SARASOTA, Fla. (WWSB) - On Tuesday, Gov. Ron DeSantis announced $27 million in financial relief for those impacted by Hurricane Michael.
DeSantis is directing the Florida Division of Emergency Management to approve pending disaster recovery cost-share waivers for eligible local governments. According to the governor’s office, this is expected to give an estimated $22 million to these communities.
He also announced $4.7 million for two educational institutions through the Rebuild Florida Workforce Recovery Training Program for Hurricane Michael recovery. The program, which is administered by the Florida Department of Economic Opportunity, is designed to train residents in construction trades necessary to support disaster recovery efforts.
For recovery from Hurricane Michael, the federal government is reimbursing 90% of the costs of debris removal and emergency protective measures, according to the governor’s office. Officials also said that the federal government is reimbursing 75% of the costs of permanent work projects under the Public Assistance Grant Program.
As part of the announcement on Tuesday, state officials announced that they will be waiving the local cost-share requirement for eligible counties and cities with pending cost-share approvals.
The funds are allocated through the U.S. Department of Housing and Urban Development’s Community Development Block Grant-Disaster Recovery program, according to state officials.
“As governor, I remain dedicated to the recovery of Northwest Florida and will continue to work tirelessly to deliver assistance to impacted communities,” said DeSantis. “At my direction, the state will be providing nearly $27 million to assist in Northwest Florida’s recovery from Hurricane Michael, which includes $22 million in cost-share waivers for local governments and $4.7 million to educational institutions to train Floridians in construction trades. We look forward to bringing this additional relief to the region, as well as enhancing career and job opportunities for local residents through this training program.”
“Today’s announcement builds on the work we’ve done since the first day Gov. DeSantis took office and went to Mexico Beach to provide his support to the people there who had been forgotten by everyone else but were still desperately recovering from a Category 5 hurricane,” said FDEM Director Jared Moskowitz. “I’m especially happy for the fiscally-constrained cities and counties who no longer need to bear the burden of cost-share as they continue to rebuild.”
Chipola College has been awarded $1,732,576 to create building construction and welding technology programs that will give training in masonry, carpentry, framing, electrical, and welding trades.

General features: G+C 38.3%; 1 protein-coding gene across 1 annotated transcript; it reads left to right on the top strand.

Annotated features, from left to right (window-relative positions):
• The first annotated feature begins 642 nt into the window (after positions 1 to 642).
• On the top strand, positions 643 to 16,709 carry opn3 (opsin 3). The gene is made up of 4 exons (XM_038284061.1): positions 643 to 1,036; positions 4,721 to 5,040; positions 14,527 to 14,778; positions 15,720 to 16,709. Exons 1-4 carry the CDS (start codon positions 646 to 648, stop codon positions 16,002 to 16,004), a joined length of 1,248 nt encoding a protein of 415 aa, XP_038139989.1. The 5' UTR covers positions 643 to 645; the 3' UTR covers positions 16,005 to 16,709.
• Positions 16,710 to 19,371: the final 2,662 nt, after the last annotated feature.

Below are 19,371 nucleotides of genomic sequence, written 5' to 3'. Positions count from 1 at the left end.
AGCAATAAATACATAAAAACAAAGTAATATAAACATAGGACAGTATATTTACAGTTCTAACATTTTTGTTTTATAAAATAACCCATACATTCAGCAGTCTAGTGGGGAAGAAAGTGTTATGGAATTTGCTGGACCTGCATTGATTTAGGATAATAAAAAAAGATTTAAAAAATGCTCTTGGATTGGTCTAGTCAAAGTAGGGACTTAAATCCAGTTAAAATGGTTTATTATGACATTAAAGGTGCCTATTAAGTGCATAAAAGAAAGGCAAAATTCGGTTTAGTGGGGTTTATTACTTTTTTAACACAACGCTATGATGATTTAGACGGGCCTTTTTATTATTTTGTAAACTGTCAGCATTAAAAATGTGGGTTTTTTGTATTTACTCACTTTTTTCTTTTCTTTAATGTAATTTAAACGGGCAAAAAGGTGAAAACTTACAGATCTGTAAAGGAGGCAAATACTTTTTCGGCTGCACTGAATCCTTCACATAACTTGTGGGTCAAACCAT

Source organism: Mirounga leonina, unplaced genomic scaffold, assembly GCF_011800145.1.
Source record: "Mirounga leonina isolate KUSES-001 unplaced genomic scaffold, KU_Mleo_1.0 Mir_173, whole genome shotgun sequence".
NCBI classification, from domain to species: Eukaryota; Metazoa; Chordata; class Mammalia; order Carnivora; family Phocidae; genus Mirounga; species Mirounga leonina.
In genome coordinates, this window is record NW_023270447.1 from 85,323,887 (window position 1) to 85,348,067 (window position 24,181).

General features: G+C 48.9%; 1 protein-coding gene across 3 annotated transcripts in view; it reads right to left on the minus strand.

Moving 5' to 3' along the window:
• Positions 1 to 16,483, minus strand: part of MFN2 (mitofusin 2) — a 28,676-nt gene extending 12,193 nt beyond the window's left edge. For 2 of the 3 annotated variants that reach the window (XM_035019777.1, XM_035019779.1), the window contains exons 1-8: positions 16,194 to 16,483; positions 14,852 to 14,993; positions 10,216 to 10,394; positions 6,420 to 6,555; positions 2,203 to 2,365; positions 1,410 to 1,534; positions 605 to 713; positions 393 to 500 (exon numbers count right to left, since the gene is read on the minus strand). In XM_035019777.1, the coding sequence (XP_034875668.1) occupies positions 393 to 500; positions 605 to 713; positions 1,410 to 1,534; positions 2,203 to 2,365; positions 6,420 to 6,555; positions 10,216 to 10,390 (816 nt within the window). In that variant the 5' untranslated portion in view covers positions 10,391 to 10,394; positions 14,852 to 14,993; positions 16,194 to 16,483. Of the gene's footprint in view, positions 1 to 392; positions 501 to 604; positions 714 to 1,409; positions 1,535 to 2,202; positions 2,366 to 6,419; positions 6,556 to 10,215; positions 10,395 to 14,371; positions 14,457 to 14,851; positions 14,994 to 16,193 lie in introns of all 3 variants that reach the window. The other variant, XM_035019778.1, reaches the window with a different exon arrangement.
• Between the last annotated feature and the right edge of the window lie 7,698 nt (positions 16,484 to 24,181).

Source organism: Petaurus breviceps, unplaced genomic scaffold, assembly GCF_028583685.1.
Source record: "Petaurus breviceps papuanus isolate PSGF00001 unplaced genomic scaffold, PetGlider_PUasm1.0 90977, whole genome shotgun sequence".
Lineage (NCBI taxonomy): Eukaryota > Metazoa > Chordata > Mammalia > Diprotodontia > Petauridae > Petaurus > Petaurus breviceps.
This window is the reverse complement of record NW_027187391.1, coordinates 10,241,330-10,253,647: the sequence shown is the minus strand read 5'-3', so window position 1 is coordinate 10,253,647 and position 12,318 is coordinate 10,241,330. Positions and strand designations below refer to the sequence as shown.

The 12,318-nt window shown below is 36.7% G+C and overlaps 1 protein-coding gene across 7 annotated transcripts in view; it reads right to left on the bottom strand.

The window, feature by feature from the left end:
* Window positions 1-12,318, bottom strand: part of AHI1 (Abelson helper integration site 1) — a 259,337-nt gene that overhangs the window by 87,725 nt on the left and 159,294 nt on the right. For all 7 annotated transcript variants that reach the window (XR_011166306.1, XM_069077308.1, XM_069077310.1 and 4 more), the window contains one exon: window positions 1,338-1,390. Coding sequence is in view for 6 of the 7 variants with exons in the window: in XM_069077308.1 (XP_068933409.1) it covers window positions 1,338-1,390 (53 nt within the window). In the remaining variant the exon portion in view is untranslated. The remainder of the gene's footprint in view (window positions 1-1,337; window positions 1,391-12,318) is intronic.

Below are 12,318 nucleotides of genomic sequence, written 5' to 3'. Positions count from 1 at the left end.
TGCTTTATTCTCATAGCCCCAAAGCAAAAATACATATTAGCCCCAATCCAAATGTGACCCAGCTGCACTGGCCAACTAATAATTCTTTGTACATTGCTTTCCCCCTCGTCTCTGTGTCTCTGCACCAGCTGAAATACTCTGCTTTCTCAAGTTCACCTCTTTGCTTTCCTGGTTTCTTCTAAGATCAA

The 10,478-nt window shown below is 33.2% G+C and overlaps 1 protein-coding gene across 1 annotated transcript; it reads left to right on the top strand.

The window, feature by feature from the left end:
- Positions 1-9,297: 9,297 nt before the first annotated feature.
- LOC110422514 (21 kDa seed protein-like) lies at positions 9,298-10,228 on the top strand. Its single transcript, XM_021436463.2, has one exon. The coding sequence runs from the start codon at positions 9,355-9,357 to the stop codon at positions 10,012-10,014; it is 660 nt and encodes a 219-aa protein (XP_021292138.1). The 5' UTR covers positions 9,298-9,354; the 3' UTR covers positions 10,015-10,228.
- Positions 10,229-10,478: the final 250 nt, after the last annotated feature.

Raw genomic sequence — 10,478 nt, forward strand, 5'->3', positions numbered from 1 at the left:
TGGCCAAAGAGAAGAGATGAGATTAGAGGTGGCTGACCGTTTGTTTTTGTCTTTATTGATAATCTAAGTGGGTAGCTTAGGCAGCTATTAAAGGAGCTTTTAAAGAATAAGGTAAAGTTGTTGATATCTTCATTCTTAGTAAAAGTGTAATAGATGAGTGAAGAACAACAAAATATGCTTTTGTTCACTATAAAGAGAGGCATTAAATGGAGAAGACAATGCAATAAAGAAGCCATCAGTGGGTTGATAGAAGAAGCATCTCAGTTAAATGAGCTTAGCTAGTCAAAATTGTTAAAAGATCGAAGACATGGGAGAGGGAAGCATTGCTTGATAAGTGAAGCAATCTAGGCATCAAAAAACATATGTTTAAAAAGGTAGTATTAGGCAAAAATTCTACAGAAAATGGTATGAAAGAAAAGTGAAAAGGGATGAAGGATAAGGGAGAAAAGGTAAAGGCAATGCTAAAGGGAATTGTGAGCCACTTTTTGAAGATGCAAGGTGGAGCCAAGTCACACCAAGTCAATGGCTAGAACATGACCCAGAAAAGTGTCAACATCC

“Chipola College is proud to be a part of Rebuild Florida’s Workforce Recovery Training efforts in response to Hurricane Michael,” said president of Chipola College, Dr. Sarah Clemmons. “Last year, Chipola launched a new building construction trades program to train workers to rebuild homes and businesses devastated by the hurricane. Our first class of construction students has partnered with Habitat for Humanity to build four homes for local families in 2021. We are actively recruiting new construction students for the fall semester, which begins in August.”
Tallahassee Community College has been awarded $2,990,313 to develop a construction technology program that will give training in masonry, concrete finishing, electrical, plumbing, carpentry, and HVAC trades. The funding will also help the college create a sustainable living program in partnership with the Habitat for Humanity of the Big Bend. This will give training in tiny home construction.
“It is critically important to ensure that educational institutions play an active role in the recovery efforts spurred by Hurricane Michal,” said Tallahassee Community College President Jim Murdaugh. “TCC is pleased to assume a lead role in creating training programs that will provide the skills needed to not only fill the workforce gap in these in-demand trades but also address another important aspect of our mission to the environment and sustainability.”
The funding for the community college will also help create an unmanned vehicle systems technology program, which will give training for drone use in construction, real estate, emergency management, mapping, and agricultural industries.
“The department is eager to partner with Chipola College and Tallahassee Community College to bring these programs to fruition and provide Floridians impacted by Hurricane Michael with the opportunity to rebuild,” said DEO Executive Director Dane Eagle. “The program will help our Panhandle communities recover from Hurricane Michael while giving lifelong skills to workers in the construction trades.”
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